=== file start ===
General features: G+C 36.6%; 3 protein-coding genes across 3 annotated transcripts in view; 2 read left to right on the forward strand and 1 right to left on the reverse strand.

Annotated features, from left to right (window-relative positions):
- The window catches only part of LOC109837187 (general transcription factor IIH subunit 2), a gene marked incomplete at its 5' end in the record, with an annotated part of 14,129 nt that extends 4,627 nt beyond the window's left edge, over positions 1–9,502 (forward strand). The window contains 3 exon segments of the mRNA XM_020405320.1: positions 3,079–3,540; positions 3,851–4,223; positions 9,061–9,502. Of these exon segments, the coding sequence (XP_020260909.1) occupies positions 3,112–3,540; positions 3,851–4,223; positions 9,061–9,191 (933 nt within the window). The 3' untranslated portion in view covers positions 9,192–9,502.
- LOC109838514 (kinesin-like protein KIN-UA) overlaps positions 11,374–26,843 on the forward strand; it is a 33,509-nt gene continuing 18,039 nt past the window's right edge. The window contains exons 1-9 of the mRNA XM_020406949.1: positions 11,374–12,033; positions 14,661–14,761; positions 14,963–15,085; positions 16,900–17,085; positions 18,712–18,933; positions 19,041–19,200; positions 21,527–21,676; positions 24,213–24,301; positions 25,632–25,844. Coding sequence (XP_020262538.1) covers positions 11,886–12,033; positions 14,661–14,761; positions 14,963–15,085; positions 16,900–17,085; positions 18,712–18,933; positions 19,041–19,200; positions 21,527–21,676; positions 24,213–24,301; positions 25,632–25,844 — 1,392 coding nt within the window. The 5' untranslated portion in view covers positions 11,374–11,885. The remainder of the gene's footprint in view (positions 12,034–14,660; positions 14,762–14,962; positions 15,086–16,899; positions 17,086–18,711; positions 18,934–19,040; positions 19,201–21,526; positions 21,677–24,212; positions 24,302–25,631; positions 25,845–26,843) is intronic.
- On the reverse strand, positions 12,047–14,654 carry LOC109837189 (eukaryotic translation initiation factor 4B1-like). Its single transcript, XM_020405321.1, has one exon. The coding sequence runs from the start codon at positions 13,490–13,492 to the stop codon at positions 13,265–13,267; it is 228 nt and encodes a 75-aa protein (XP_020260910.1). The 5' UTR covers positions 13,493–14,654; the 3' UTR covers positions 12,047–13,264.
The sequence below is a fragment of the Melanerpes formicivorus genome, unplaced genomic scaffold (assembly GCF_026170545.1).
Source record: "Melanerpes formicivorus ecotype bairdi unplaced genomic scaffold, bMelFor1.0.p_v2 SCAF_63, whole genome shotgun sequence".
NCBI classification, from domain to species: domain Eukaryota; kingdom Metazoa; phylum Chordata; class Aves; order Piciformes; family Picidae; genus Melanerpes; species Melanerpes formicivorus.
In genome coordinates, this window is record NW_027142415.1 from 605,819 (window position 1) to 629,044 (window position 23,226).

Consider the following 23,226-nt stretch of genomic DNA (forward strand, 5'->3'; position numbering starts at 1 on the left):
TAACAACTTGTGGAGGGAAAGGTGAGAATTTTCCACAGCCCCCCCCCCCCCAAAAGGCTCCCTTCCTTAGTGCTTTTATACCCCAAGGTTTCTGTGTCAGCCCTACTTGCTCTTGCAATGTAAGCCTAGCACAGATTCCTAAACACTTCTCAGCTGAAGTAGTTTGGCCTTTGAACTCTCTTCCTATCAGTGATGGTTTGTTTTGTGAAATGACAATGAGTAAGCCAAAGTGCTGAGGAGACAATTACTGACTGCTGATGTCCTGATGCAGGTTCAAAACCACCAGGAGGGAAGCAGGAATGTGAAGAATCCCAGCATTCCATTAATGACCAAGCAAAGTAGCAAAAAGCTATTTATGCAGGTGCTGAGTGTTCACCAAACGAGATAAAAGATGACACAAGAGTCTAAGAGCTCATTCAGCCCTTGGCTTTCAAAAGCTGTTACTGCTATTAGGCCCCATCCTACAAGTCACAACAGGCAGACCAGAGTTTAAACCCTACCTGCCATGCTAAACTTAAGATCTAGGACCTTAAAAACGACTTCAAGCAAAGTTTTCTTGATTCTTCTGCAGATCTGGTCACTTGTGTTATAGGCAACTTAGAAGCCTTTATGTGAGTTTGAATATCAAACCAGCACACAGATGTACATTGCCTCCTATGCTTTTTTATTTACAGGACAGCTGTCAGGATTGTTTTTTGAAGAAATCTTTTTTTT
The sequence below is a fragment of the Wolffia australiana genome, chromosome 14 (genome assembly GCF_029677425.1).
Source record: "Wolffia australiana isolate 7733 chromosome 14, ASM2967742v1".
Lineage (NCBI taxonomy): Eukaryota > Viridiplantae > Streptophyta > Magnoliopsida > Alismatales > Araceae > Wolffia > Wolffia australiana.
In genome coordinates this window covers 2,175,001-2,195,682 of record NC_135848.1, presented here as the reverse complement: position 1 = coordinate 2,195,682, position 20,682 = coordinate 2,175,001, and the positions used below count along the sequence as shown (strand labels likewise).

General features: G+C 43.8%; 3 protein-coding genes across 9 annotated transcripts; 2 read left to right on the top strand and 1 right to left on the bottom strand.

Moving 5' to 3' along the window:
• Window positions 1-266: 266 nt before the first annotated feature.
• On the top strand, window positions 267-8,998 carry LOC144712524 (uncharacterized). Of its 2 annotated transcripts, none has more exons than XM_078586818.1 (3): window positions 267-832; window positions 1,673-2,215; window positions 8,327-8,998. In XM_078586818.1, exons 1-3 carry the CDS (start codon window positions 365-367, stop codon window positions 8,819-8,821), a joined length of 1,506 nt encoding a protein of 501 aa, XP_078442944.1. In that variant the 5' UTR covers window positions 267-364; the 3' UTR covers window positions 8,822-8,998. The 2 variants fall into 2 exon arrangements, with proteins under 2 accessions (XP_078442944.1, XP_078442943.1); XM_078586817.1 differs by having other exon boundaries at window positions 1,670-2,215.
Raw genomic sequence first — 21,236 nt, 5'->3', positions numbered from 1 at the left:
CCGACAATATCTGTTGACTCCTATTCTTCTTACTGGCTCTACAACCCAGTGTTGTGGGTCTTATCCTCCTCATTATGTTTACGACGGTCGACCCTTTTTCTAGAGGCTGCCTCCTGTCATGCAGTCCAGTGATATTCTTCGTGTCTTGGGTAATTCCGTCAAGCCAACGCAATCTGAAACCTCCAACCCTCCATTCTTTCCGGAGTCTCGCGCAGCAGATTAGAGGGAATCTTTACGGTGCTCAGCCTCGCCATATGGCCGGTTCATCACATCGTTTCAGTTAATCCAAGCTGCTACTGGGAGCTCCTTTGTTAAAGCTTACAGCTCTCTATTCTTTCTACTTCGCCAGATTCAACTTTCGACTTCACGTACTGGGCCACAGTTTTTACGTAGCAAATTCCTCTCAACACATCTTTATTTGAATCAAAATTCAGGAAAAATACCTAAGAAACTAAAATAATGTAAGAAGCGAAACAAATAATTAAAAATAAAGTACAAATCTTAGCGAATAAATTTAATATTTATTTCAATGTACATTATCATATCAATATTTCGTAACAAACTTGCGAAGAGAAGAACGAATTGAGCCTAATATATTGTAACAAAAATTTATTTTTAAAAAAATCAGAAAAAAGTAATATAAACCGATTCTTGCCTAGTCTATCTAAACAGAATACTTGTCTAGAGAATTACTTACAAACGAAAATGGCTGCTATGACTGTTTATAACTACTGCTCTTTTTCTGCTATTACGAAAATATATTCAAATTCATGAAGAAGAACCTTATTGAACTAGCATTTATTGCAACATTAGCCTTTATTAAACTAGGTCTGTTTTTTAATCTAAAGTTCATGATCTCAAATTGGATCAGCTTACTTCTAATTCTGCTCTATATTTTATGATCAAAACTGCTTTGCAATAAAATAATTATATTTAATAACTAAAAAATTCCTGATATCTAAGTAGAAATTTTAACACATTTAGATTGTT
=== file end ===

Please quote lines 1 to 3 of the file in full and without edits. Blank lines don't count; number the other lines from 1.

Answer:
General features: G+C 36.6%; 3 protein-coding genes across 3 annotated transcripts in view; 2 read left to right on the forward strand and 1 right to left on the reverse strand.

Annotated features, from left to right (window-relative positions):
- The window catches only part of LOC109837187 (general transcription factor IIH subunit 2), a gene marked incomplete at its 5' end in the record, with an annotated part of 14,129 nt that extends 4,627 nt beyond the window's left edge, over positions 1–9,502 (forward strand). The window contains 3 exon segments of the mRNA XM_020405320.1: positions 3,079–3,540; positions 3,851–4,223; positions 9,061–9,502. Of these exon segments, the coding sequence (XP_020260909.1) occupies positions 3,112–3,540; positions 3,851–4,223; positions 9,061–9,191 (933 nt within the window). The 3' untranslated portion in view covers positions 9,192–9,502.